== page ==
• Ceratitis capitata;
  • medfly;
  • citrus peel characteristics;
  • fecundity;
  • longevity;
  • host plant resistance;
  • flavedo essential oils;
  • Diptera;
  • Tephritidae;
  • Rutaceae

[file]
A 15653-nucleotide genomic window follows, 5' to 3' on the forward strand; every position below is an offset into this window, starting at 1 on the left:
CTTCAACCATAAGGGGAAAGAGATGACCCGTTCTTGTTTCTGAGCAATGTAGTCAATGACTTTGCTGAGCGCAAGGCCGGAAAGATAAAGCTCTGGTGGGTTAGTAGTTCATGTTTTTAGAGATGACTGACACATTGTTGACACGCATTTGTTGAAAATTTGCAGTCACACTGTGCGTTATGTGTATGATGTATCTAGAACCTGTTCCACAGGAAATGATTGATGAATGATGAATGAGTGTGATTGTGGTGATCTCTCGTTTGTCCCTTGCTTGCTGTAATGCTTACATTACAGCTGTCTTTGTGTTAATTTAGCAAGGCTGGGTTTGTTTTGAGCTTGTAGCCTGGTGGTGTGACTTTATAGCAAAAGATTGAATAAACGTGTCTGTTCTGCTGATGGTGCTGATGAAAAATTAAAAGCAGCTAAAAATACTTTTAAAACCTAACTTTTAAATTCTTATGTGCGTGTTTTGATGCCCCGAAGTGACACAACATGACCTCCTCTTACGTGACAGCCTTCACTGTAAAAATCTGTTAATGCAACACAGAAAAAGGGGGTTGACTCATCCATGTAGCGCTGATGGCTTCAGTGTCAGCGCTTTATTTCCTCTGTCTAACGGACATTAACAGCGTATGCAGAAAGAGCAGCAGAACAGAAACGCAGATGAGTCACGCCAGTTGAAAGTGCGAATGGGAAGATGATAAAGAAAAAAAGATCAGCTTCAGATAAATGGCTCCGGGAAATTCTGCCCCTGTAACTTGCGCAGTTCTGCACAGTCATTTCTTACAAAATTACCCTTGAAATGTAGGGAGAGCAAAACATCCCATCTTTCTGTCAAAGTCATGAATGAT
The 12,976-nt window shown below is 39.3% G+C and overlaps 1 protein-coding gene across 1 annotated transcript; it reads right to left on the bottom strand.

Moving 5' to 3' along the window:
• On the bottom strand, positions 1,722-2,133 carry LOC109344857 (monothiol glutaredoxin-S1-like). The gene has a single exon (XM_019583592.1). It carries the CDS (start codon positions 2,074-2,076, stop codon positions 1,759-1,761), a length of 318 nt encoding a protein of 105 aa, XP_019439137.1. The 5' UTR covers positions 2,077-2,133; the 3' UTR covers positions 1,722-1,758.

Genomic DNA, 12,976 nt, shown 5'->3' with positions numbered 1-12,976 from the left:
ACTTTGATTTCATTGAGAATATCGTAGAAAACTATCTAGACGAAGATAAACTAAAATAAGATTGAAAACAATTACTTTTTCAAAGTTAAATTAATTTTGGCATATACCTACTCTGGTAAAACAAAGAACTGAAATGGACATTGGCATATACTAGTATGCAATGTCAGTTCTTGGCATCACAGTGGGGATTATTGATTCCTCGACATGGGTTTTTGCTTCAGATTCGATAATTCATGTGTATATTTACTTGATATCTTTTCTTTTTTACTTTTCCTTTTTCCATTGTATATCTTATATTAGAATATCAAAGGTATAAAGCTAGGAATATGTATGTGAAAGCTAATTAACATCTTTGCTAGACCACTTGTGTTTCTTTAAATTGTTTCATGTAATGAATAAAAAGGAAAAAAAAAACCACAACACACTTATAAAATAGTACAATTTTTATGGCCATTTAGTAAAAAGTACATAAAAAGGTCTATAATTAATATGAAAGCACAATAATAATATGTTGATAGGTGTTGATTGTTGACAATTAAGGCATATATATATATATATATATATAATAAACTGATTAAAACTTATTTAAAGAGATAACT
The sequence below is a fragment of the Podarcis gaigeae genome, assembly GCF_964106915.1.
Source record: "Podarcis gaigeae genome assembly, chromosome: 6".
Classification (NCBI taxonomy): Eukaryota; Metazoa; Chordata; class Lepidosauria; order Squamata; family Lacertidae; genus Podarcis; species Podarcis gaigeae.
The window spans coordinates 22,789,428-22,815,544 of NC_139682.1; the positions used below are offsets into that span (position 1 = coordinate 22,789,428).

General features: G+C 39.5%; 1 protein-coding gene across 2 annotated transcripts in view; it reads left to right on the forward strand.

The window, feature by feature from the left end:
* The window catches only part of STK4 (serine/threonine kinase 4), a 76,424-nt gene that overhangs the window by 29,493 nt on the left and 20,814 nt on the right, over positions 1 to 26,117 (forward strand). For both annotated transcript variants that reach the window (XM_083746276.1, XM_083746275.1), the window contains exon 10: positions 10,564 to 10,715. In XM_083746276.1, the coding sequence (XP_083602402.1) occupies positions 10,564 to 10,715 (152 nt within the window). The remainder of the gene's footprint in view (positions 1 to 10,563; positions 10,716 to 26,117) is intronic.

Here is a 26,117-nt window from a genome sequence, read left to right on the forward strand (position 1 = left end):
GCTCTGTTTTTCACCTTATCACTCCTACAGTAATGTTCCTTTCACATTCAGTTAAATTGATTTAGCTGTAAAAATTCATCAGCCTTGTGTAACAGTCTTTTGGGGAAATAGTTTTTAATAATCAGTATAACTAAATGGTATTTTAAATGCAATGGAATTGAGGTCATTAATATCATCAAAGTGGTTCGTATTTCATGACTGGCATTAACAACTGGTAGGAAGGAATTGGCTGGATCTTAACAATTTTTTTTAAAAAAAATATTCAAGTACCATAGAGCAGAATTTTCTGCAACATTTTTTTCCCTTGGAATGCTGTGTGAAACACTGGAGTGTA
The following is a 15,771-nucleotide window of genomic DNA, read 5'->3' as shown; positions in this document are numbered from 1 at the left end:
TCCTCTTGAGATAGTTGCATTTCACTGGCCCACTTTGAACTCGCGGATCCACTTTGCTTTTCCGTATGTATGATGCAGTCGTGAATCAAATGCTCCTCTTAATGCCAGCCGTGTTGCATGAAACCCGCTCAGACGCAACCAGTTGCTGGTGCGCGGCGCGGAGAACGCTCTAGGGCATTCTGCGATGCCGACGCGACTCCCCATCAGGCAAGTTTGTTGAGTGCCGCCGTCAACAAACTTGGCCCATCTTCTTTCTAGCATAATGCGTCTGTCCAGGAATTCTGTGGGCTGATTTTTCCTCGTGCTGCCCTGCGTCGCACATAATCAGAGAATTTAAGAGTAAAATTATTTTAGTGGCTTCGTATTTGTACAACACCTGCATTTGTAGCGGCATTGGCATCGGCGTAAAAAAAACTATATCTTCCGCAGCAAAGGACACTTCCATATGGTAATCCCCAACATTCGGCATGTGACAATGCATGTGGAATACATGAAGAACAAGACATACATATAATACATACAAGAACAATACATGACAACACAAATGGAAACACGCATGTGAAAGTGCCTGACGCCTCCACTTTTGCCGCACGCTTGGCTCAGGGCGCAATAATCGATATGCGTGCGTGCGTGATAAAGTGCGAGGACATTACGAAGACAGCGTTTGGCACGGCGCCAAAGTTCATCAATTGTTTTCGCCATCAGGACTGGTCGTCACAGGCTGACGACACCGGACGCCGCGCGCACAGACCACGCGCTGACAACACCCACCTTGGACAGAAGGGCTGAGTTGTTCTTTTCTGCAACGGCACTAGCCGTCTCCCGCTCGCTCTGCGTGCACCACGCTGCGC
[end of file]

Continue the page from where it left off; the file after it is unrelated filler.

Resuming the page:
We studied, under laboratory conditions, demographic parameters of adult Mediterranean fruit flies, Ceratitis capitata (Wiedemann) (Diptera: Tephritidae) (medfly), obtained from three sweet orange varieties, lemon, and bitter oranges. These data were combined with immature developmental rates and survival on the same hosts to estimate host-specific population parameters. Pairs of newly emerged adults from each citrus variety were held individually in transparent plastic cages, and females were allowed to oviposit in either red domes (artificial, pre-punctured plastic oviposition devices), or intact, whole citrus fruits. We found strong effects of larval host (citrus fruits) on adult longevity and fecundity. In all five citrus varieties, females did not manage to deposit eggs into fruit pulp. The proportion of eggs laid in either the flavedo or albedo area of the fruit peel differed depending on the citrus variety. In all cases except bitter oranges, females oviposited fewer eggs in citrus fruits than in the artificial oviposition substrates, suggesting that most citrus fruits cause a significant reduction in the reproductive potential of medflies. Negative correlations were found between fecundity and (a) the density of oil glands, and (b) the amount of essential oils in the flavedo area of citrus fruits. There was no correlation between fecundity and other fruit physical characteristics, such as resistance of fruit peel to pressure and thickness of the flavedo. Apparently, resistance of citrus fruits to medfly infestation is directly related to citrus essential oils. The intrinsic rate of increase (r) was higher in bitter oranges than in the three sweet orange varieties tested. A negative r was estimated for flies that developed and oviposited in lemons, indicating a tendency for population decrease in this host. The suitability of citrus fruits for medfly development and the practical implications of our findings for management of medflies in citrus orchards are discussed.